U's boss praises his side's attitude

COLCHESTER United manager Geraint Williams chose to highlight his side's never-say-die attitude, rather than dwell on the controversial late penalty that denied his team a first win of the season.

By Carl Marston

COLCHESTER United manager Geraint Williams chose to highlight his side's never-say-die attitude, rather than dwell on the controversial late penalty that denied his team a first win of the season.

“The lads showed a fantastic attitude. To go down to 10 men and also a goal down in our first home game of the season, we had a mountain to climb,” confessed Williams.

“But these players never know when they are beaten. Teddy (Sheringham) showed all his experience to get us the equaliser. There's no point in getting old if you don't' get wise!


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“Teddy has got one goal in two games, and it would be great if he could keep up that ratio. It was once again testimony to his fitness that he played the full 90 minutes.

“The difference between three points and just one is huge, and we thought that we had done enough to win the game until the penalty in the last few minutes.

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“Johnnie (Jackson) has half turned his back in blocking the shot, which we weren't happy about, but I didn't see his hands go up, which is what the referee gestured.

“You can't raise your arms in the box, but the ball looked to hit Johnnie in the shoulder. I don't know how you're supposed to stop that from happening.

“It was frustrating, because my players were magnificent, and even after that penalty we had a chance to win it when Karl Duguid, one of our full-backs, was in their box having a shot,” added Williams.

Centre-half Matthew Connolly was initially credited with the U's second goal, before it was finally corrected as a Rob Kozluk own goal.

Connolly said: “I'd liked to have claimed it, but it was not my goal. It was an own goal.

“It was probably right that Dean Gerken should get the red card. We had dominated before that moment, and it was just a shame about the penalty at the end.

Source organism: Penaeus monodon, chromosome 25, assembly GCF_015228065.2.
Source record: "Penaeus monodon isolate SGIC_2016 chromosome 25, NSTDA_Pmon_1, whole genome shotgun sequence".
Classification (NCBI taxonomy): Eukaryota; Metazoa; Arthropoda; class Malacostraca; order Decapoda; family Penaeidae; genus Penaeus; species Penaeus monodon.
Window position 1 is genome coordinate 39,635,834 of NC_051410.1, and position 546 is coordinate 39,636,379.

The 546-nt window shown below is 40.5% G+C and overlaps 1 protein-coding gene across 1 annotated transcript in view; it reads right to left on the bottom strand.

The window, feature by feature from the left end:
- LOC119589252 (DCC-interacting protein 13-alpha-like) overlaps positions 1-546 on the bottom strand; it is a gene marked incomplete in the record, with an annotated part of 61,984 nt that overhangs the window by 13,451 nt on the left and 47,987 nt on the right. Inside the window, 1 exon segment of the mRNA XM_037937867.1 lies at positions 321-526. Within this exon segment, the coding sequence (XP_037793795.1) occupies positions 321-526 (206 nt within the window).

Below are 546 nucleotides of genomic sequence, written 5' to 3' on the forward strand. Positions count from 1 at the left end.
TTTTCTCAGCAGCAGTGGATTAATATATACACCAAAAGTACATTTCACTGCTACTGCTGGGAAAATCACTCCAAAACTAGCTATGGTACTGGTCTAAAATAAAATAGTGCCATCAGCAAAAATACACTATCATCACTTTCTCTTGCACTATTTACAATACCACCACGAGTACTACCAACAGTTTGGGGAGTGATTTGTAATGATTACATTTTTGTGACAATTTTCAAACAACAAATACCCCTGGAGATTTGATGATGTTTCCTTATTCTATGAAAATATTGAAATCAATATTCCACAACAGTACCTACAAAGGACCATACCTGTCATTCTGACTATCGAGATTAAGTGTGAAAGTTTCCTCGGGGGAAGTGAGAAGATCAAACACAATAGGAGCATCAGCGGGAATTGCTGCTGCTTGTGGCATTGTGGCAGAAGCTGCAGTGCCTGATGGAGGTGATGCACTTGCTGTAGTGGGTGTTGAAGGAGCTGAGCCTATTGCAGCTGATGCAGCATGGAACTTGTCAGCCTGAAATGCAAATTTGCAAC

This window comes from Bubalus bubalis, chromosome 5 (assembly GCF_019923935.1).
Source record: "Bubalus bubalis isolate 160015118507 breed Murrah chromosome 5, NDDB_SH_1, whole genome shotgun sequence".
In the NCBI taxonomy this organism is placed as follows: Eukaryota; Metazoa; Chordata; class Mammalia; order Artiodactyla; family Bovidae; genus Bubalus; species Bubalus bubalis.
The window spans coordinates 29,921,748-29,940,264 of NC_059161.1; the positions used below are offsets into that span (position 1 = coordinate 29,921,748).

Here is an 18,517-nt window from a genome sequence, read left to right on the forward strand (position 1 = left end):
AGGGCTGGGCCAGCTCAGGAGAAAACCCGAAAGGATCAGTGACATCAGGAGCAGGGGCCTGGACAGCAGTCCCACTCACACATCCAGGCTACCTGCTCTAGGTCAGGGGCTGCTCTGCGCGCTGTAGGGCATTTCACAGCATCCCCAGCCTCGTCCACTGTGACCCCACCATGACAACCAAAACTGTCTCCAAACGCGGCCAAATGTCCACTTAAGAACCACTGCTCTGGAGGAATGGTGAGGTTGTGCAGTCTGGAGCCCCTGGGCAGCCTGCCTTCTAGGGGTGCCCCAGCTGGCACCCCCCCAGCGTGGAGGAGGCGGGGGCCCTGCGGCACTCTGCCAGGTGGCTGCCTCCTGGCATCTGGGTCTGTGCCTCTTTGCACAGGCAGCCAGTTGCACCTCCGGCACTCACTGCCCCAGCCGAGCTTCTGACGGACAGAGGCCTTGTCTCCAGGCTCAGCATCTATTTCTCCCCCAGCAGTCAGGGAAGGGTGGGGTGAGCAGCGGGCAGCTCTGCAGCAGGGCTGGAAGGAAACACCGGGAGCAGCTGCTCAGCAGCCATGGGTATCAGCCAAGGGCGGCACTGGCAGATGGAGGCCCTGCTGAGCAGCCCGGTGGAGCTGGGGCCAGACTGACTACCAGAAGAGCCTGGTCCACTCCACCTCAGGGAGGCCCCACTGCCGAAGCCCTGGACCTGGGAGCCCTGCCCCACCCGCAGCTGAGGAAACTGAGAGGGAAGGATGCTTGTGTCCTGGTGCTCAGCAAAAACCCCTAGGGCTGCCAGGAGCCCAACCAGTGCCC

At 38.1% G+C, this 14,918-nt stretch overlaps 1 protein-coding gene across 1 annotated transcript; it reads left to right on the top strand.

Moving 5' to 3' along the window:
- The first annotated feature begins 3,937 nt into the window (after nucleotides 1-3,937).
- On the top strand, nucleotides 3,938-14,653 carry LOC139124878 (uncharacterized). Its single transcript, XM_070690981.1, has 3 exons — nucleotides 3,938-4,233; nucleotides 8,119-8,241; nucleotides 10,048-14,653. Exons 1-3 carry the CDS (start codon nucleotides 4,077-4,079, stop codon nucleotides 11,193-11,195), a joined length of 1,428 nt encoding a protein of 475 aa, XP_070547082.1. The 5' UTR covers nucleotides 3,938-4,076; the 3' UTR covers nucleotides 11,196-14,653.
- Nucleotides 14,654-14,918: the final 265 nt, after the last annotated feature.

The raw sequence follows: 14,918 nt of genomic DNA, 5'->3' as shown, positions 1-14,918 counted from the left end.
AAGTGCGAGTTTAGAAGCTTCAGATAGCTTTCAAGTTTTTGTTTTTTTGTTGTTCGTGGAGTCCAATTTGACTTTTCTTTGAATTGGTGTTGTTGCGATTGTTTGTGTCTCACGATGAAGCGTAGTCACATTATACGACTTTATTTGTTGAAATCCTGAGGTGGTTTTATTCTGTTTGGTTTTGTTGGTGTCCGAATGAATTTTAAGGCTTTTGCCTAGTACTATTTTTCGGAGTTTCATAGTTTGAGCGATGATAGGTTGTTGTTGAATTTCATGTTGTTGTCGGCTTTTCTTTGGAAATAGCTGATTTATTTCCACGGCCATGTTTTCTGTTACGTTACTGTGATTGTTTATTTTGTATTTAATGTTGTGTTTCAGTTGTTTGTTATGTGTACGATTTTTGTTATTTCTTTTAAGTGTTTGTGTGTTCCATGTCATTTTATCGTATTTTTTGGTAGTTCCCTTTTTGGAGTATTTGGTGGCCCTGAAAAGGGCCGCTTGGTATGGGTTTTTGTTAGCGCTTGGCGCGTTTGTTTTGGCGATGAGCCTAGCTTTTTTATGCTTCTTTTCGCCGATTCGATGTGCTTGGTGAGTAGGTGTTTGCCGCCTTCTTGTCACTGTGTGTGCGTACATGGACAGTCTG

“It was the same scoreline as the previous weekend, but whereas we were happy with the point at Sheffield United, we should be beating teams like Barnsley at home.”

U's rookie keeper Mark Cousins never dreamt that he would make his senior debut so early in his career, especially in such circumstances.

Cousins said: “My parents didn't bother to come and watch, because I didn't think that I'd get on the pitch. I never usually do, but they are probably regretting it now. Perhaps they might make the journey up to Preston from Chelmsford next weekend for our next game, though I don't know whether I'll be playing. That's up to the gaffer.”

U's midfielder Johnnie Jackson said of the controversial late penalty: “I'm just stunned. The lads are all gutted in the dressing room.

“We said to ourselves at half-time that we could go on and win this game, despite being down to 10 men. It was there for us. I couldn't see Barnsley scoring, and the only way they did was from a dodgy penalty!”

Barnsley manager Simon Davey was not happy with the dismissal of his skipper, Paul Reid, for use of his elbow on Sheringham.

He said: “I felt that Paul (Reid) did not deserve to go. He led with his arm, but it was not intentional. There was no malice in the challenge.

“I think that the referee just wanted to even things up. Colchester had raised their game, after going down to 10 men, which I feared they would. They blocked all the holes that we wanted to get in.

“But when it was 10 versus 10, we upped our pace, and we could have gone on to win the game.”

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